And at home… are birds doing any better ?

European and Belgian citizens have a natural tendency to think that ecological dis-asters always happen far from home. However, recent French, Dutch and even Bel-gian studies suggest that the decline in some types of birds is more than worrying.

In France

A joint study released in March 2018, conducted by the French National Centre for Scientific Research (CNRS) and the Paris Natural History Museum, highlighted the massive disappearance of birds from the French countryside. Where species have not yet disappeared, the study estimates that their numbers have dropped by a third in 15 years. First and foremost, this decline has affected all bird species living in an agricultural habitat: species known as specialists that live mostly in this habitat, and species known as generalists found in all types of habitat, whether agricultural or not.

In Belgium

The findings are equally worrying in that they match the conclusions of the French study. Hence a study that covers 28 years of observation states that on average, bird populations in all species contracted annually by 1% since 1990, furthermore, this has accelerated over the past 10 years. Similar to what has been happening in France, birds living in agricultural habitats are particularly affected.
Which birds are the most affected?
Contrary to what one might think, even previously common birds have been hard hit. Thus the skylark, grey partridge, turtle dove, tree sparrow and even the peewit are among the most affected species.
The turtle dove, or the forest turtle dove in French, is a species that mostly lives in an agricultural environment, contrary to what its name might suggest. Its population is in steep decline both in Wallonia and all European countries, to such a extent that it needed an international safeguarding plan.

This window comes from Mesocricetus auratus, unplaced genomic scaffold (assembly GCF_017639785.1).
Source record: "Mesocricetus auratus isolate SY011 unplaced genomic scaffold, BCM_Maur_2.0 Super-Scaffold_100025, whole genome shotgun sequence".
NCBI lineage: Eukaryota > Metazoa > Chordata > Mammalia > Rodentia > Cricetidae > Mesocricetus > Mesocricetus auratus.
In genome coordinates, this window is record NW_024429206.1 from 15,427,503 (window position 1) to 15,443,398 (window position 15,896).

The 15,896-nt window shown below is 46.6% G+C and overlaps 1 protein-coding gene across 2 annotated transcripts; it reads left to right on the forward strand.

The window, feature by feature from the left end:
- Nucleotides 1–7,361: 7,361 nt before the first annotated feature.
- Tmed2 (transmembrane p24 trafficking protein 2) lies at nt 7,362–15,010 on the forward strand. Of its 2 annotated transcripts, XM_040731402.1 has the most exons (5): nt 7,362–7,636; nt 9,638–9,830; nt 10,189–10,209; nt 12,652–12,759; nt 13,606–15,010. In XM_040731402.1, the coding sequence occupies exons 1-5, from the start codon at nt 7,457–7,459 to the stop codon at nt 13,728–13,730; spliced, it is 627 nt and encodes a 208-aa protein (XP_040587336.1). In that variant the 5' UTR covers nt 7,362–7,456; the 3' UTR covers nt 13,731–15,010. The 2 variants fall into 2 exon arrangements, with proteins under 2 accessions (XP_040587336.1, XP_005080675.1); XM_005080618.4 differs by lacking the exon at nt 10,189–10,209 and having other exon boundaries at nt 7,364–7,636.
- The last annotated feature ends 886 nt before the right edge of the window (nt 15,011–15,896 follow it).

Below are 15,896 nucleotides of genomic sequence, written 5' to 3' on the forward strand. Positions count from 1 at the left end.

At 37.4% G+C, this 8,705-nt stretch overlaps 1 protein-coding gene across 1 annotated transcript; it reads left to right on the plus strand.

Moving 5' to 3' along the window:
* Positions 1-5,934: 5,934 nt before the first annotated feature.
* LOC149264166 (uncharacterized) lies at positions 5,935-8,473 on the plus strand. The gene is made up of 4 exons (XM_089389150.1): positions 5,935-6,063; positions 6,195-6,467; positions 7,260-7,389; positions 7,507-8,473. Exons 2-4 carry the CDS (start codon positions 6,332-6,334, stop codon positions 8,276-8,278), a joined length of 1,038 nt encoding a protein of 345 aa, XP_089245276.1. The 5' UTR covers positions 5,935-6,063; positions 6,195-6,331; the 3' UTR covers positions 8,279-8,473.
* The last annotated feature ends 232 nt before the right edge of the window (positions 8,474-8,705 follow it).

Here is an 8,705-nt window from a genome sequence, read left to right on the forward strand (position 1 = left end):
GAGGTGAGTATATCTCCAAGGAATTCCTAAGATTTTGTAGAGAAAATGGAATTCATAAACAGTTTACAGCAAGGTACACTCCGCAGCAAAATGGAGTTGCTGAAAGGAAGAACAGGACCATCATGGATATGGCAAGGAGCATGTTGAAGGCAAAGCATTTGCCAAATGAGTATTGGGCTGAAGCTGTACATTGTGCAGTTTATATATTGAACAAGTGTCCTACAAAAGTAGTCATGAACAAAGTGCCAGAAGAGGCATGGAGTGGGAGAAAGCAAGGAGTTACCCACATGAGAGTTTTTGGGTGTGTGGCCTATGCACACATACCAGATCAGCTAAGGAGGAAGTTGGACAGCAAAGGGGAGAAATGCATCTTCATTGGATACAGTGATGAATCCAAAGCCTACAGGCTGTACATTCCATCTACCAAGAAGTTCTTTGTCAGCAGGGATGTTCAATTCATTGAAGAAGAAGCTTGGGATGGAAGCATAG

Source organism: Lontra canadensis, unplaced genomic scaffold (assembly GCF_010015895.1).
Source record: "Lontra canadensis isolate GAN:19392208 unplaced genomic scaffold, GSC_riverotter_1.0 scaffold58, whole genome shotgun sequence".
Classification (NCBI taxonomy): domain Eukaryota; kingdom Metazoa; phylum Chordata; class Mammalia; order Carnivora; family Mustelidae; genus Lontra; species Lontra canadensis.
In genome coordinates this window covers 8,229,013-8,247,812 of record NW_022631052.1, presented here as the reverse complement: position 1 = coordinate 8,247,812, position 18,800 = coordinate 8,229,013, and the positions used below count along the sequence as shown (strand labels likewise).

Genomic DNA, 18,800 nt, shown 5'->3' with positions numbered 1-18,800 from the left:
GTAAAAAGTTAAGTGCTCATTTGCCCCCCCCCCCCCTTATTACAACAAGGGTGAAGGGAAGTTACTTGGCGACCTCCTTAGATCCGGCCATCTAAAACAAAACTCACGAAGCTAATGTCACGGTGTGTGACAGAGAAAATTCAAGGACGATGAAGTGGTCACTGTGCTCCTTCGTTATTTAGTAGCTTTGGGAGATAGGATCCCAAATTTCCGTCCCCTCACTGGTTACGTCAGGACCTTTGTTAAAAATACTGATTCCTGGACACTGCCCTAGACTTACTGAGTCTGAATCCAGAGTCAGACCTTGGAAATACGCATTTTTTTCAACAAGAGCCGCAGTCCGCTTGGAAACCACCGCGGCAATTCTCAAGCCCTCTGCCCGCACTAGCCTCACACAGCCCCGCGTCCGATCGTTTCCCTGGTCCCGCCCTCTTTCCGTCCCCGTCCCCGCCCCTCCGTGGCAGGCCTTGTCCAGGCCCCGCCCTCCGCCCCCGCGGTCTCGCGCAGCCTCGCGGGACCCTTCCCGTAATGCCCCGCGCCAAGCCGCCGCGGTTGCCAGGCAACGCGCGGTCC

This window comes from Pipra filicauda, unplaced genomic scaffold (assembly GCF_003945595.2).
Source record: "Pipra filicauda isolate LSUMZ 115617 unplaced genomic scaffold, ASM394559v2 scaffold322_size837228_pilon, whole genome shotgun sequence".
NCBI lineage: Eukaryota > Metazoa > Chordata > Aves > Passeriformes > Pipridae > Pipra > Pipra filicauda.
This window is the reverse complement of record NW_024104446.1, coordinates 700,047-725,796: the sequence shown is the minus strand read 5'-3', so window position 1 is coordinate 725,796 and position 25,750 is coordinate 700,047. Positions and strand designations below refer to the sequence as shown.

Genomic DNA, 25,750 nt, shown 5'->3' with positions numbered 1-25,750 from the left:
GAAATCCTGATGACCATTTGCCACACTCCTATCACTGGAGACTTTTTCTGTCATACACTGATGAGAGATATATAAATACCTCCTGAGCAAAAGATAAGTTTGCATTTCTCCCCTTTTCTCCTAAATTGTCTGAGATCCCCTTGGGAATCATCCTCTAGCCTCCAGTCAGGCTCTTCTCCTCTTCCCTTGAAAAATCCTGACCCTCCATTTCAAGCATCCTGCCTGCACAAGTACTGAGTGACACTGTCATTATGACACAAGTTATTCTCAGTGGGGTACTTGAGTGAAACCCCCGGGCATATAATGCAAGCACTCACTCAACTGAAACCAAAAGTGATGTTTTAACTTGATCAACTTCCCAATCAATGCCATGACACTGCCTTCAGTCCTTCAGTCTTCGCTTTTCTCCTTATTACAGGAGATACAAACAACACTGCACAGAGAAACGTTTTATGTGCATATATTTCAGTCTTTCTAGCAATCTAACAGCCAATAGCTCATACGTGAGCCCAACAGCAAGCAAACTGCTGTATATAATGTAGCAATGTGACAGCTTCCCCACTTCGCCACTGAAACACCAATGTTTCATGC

What are the accepted or supposed causes?
Climate change is one aggravating factor. Its effects have disrupted migrating birds. Spring now comes earlier. So when the common cuckoo arrives after her migration and looks for nests with recently laid eggs, she only finds nests with young hatch-lings.

The intensification of agricultural practices and methods implemented for this pur-pose are undoubtedly the biggest cause of their decline. The over-conditioning of the soil to increase yields and the use of pesticides has done a lot of harm to bird populations. We could mention the following pesticides, for example :

  • Bromadiolone is used as a rodenticide to eradicate voles and as a side-effect kills their predators, including various raptors such as kites, through bio-accumulation ;
  • Vermicide used on livestock farms to eliminate endo-parasites, which provide food for some bird species such as wagtails, whinchats and starlings ;
  • Neonicotinoids are currently the most poisonous insecticides in use. Dutch and German studies very clearly blame them for the decline in insect populations.

In Germany

The study puts the decline in flying insect populations at 75% to 80% with inevitable consequences for insectivorous birds.

Furthermore, accumulation of all these pesticides in the organism has an effect on avian health by altering reproductive processes and affecting the nervous and en-docrine systems.
Not all is lost, however. Some countries such as the Netherlands, Sweden and the United Kingdom have already implemented policies aimed at counteracting these findings. If we want to reverse the trend, we need to examine our agricultural model. This isn’t just the task of farmers but rather society as a whole, which imposes these practices on farmers with our demands.

Almost three billion birds have disappeared from the USA and Canada over the past 50 years.
This is revealed in a study published in 2019 in the US.